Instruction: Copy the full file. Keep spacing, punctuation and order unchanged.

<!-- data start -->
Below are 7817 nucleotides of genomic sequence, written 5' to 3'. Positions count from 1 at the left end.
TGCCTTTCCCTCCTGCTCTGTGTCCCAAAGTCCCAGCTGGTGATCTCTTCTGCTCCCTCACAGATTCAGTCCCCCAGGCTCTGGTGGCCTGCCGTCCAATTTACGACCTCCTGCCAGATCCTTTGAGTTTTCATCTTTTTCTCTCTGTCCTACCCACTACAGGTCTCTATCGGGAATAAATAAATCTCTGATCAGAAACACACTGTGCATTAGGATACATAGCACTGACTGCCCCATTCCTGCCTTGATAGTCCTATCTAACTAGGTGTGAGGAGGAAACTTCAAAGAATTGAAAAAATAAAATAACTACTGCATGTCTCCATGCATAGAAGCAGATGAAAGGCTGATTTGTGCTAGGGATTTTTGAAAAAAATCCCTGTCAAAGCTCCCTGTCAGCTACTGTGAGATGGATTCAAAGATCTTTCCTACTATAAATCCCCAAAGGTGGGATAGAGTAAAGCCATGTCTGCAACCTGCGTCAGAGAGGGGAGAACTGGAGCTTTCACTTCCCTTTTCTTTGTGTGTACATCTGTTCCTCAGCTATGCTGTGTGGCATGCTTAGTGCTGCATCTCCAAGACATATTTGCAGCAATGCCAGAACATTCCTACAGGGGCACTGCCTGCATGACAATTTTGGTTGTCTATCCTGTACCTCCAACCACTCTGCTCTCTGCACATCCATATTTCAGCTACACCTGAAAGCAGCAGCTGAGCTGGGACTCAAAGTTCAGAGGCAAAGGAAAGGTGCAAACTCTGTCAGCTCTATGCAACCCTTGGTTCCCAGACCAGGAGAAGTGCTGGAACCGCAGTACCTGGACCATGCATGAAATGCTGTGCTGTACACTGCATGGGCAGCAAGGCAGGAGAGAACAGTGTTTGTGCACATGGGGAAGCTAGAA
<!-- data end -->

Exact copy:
Below are 7817 nucleotides of genomic sequence, written 5' to 3'. Positions count from 1 at the left end.
TGCCTTTCCCTCCTGCTCTGTGTCCCAAAGTCCCAGCTGGTGATCTCTTCTGCTCCCTCACAGATTCAGTCCCCCAGGCTCTGGTGGCCTGCCGTCCAATTTACGACCTCCTGCCAGATCCTTTGAGTTTTCATCTTTTTCTCTCTGTCCTACCCACTACAGGTCTCTATCGGGAATAAATAAATCTCTGATCAGAAACACACTGTGCATTAGGATACATAGCACTGACTGCCCCATTCCTGCCTTGATAGTCCTATCTAACTAGGTGTGAGGAGGAAACTTCAAAGAATTGAAAAAATAAAATAACTACTGCATGTCTCCATGCATAGAAGCAGATGAAAGGCTGATTTGTGCTAGGGATTTTTGAAAAAAATCCCTGTCAAAGCTCCCTGTCAGCTACTGTGAGATGGATTCAAAGATCTTTCCTACTATAAATCCCCAAAGGTGGGATAGAGTAAAGCCATGTCTGCAACCTGCGTCAGAGAGGGGAGAACTGGAGCTTTCACTTCCCTTTTCTTTGTGTGTACATCTGTTCCTCAGCTATGCTGTGTGGCATGCTTAGTGCTGCATCTCCAAGACATATTTGCAGCAATGCCAGAACATTCCTACAGGGGCACTGCCTGCATGACAATTTTGGTTGTCTATCCTGTACCTCCAACCACTCTGCTCTCTGCACATCCATATTTCAGCTACACCTGAAAGCAGCAGCTGAGCTGGGACTCAAAGTTCAGAGGCAAAGGAAAGGTGCAAACTCTGTCAGCTCTATGCAACCCTTGGTTCCCAGACCAGGAGAAGTGCTGGAACCGCAGTACCTGGACCATGCATGAAATGCTGTGCTGTACACTGCATGGGCAGCAAGGCAGGAGAGAACAGTGTTTGTGCACATGGGGAAGCTAGAA